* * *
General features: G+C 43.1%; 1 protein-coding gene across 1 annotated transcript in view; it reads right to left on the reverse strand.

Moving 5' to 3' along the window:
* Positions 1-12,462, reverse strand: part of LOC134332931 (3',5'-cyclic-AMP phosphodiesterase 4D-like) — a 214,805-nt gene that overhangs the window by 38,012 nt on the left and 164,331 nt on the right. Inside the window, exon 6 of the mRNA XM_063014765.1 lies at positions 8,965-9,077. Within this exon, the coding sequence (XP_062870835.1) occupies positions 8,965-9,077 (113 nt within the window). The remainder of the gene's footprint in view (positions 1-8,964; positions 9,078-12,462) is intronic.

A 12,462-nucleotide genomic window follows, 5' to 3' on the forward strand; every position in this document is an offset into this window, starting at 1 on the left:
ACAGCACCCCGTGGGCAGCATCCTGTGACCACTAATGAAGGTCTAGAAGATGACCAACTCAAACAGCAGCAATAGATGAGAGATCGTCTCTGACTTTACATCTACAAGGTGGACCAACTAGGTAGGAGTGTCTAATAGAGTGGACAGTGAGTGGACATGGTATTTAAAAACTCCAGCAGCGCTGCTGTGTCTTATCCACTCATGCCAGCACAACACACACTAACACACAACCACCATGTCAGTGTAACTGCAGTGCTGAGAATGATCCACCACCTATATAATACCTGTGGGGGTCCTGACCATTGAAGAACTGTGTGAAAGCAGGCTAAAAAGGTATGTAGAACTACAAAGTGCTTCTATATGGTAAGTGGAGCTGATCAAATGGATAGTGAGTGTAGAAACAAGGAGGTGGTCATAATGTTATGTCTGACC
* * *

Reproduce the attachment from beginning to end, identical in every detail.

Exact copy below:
General features: G+C 43.1%; 1 protein-coding gene across 1 annotated transcript in view; it reads right to left on the reverse strand.

Moving 5' to 3' along the window:
* Positions 1-12,462, reverse strand: part of LOC134332931 (3',5'-cyclic-AMP phosphodiesterase 4D-like) — a 214,805-nt gene that overhangs the window by 38,012 nt on the left and 164,331 nt on the right. Inside the window, exon 6 of the mRNA XM_063014765.1 lies at positions 8,965-9,077. Within this exon, the coding sequence (XP_062870835.1) occupies positions 8,965-9,077 (113 nt within the window). The remainder of the gene's footprint in view (positions 1-8,964; positions 9,078-12,462) is intronic.

A 12,462-nucleotide genomic window follows, 5' to 3' on the forward strand; every position in this document is an offset into this window, starting at 1 on the left:
ACAGCACCCCGTGGGCAGCATCCTGTGACCACTAATGAAGGTCTAGAAGATGACCAACTCAAACAGCAGCAATAGATGAGAGATCGTCTCTGACTTTACATCTACAAGGTGGACCAACTAGGTAGGAGTGTCTAATAGAGTGGACAGTGAGTGGACATGGTATTTAAAAACTCCAGCAGCGCTGCTGTGTCTTATCCACTCATGCCAGCACAACACACACTAACACACAACCACCATGTCAGTGTAACTGCAGTGCTGAGAATGATCCACCACCTATATAATACCTGTGGGGGTCCTGACCATTGAAGAACTGTGTGAAAGCAGGCTAAAAAGGTATGTAGAACTACAAAGTGCTTCTATATGGTAAGTGGAGCTGATCAAATGGATAGTGAGTGTAGAAACAAGGAGGTGGTCATAATGTTATGTCTGACC